Yu Lik-wai’s dazzling Plastic City uses the gangster genre as a starting off point for a wild, visually intoxicating ride. Set in Brazil, the movie focuses on a group of bootleg merchandise peddlers who find themselves under siege on several fronts due to the changing political world that surrounds them. Thanks to globalization, the corrupt tricks they’ve previously used are no longer enough to keep a firm hold on their operations. This setup leads into a series of events that undercuts the typical trajectories of this genre, resulting in a style that grows increasingly fragmented as their places in the underworld become less certain.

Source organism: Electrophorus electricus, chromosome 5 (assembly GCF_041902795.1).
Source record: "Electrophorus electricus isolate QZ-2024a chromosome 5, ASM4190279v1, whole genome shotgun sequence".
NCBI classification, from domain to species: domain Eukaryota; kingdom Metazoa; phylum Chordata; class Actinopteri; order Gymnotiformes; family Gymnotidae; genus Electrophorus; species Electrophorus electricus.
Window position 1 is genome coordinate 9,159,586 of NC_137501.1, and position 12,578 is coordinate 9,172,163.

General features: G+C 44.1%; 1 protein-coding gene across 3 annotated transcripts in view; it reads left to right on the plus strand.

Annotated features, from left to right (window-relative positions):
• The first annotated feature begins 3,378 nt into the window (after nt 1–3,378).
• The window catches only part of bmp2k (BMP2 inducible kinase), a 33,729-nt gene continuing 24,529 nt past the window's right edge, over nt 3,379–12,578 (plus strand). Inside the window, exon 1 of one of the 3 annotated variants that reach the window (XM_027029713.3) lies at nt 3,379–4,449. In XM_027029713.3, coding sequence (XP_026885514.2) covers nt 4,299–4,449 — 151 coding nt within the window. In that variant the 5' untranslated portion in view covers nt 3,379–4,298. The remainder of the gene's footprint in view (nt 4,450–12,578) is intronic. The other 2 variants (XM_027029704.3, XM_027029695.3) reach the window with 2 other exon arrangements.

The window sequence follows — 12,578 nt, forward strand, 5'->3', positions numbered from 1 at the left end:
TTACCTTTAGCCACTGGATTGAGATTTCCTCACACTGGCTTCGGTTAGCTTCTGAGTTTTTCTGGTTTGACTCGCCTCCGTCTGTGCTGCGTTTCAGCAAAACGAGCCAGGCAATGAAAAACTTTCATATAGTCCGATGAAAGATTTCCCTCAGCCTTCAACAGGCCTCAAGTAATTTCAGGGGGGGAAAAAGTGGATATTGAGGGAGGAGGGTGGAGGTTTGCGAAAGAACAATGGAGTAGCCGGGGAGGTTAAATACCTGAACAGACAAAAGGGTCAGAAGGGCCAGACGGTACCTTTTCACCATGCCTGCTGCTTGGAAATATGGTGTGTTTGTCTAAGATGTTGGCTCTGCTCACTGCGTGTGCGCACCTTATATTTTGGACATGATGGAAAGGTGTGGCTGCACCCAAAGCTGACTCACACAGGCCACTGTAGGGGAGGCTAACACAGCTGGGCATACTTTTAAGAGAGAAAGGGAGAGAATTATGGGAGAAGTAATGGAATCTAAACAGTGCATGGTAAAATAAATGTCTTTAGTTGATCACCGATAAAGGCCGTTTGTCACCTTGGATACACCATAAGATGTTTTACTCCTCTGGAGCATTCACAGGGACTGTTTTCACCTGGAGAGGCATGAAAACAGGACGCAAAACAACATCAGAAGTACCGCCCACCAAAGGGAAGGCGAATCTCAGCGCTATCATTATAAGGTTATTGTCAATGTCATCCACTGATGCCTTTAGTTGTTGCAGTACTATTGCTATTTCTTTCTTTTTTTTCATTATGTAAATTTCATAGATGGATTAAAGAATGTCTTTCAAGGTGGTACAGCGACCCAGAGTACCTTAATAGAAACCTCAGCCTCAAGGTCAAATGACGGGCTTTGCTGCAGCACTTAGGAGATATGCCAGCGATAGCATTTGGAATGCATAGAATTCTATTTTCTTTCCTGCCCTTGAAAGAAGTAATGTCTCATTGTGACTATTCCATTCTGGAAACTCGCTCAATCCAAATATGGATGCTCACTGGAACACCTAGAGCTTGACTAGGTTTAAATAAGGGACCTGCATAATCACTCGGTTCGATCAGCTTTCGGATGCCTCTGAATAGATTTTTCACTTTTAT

Director Yu Lik-wai has made two decent previous features, but he’s been rightfully best known until now as Jia Zhang-ke’s frequent cinematographer. That training as a cameraman really is on display here, in a movie that fully captures the garish culture clash that is Brazil. Each scene jettisons the stylistic approach of the last, resulting in an experience that’s able to keep viewers off guard throughout. As the rise to power narrative that dominates the first half of the film is waylaid, the movie only grows more discursive, veering off into mysticism and outright hyperbole. The net effect of Plastic City combines disorientation with the affirmation that a bold new filmmaking talent has made himself known.